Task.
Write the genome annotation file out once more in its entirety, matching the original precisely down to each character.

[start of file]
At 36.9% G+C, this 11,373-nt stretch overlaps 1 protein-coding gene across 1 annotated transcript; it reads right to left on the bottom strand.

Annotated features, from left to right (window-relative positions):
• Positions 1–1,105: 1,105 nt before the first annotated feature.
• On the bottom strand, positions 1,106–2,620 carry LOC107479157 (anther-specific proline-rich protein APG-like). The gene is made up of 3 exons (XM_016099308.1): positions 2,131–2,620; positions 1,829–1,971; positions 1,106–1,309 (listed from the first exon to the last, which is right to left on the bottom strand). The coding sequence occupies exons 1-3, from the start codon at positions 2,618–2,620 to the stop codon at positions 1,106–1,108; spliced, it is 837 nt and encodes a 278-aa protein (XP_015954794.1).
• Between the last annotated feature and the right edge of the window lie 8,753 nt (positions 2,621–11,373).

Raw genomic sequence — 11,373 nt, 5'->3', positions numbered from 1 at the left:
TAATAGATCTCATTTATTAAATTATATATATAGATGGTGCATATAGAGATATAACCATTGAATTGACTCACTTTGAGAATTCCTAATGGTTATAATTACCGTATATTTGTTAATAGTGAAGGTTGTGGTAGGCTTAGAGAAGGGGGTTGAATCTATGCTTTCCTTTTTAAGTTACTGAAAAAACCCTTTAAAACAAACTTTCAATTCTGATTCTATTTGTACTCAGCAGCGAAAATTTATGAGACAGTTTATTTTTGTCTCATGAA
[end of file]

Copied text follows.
At 36.9% G+C, this 11,373-nt stretch overlaps 1 protein-coding gene across 1 annotated transcript; it reads right to left on the bottom strand.

Annotated features, from left to right (window-relative positions):
• Positions 1–1,105: 1,105 nt before the first annotated feature.
• On the bottom strand, positions 1,106–2,620 carry LOC107479157 (anther-specific proline-rich protein APG-like). The gene is made up of 3 exons (XM_016099308.1): positions 2,131–2,620; positions 1,829–1,971; positions 1,106–1,309 (listed from the first exon to the last, which is right to left on the bottom strand). The coding sequence occupies exons 1-3, from the start codon at positions 2,618–2,620 to the stop codon at positions 1,106–1,108; spliced, it is 837 nt and encodes a 278-aa protein (XP_015954794.1).
• Between the last annotated feature and the right edge of the window lie 8,753 nt (positions 2,621–11,373).

Raw genomic sequence — 11,373 nt, 5'->3', positions numbered from 1 at the left:
TAATAGATCTCATTTATTAAATTATATATATAGATGGTGCATATAGAGATATAACCATTGAATTGACTCACTTTGAGAATTCCTAATGGTTATAATTACCGTATATTTGTTAATAGTGAAGGTTGTGGTAGGCTTAGAGAAGGGGGTTGAATCTATGCTTTCCTTTTTAAGTTACTGAAAAAACCCTTTAAAACAAACTTTCAATTCTGATTCTATTTGTACTCAGCAGCGAAAATTTATGAGACAGTTTATTTTTGTCTCATGAA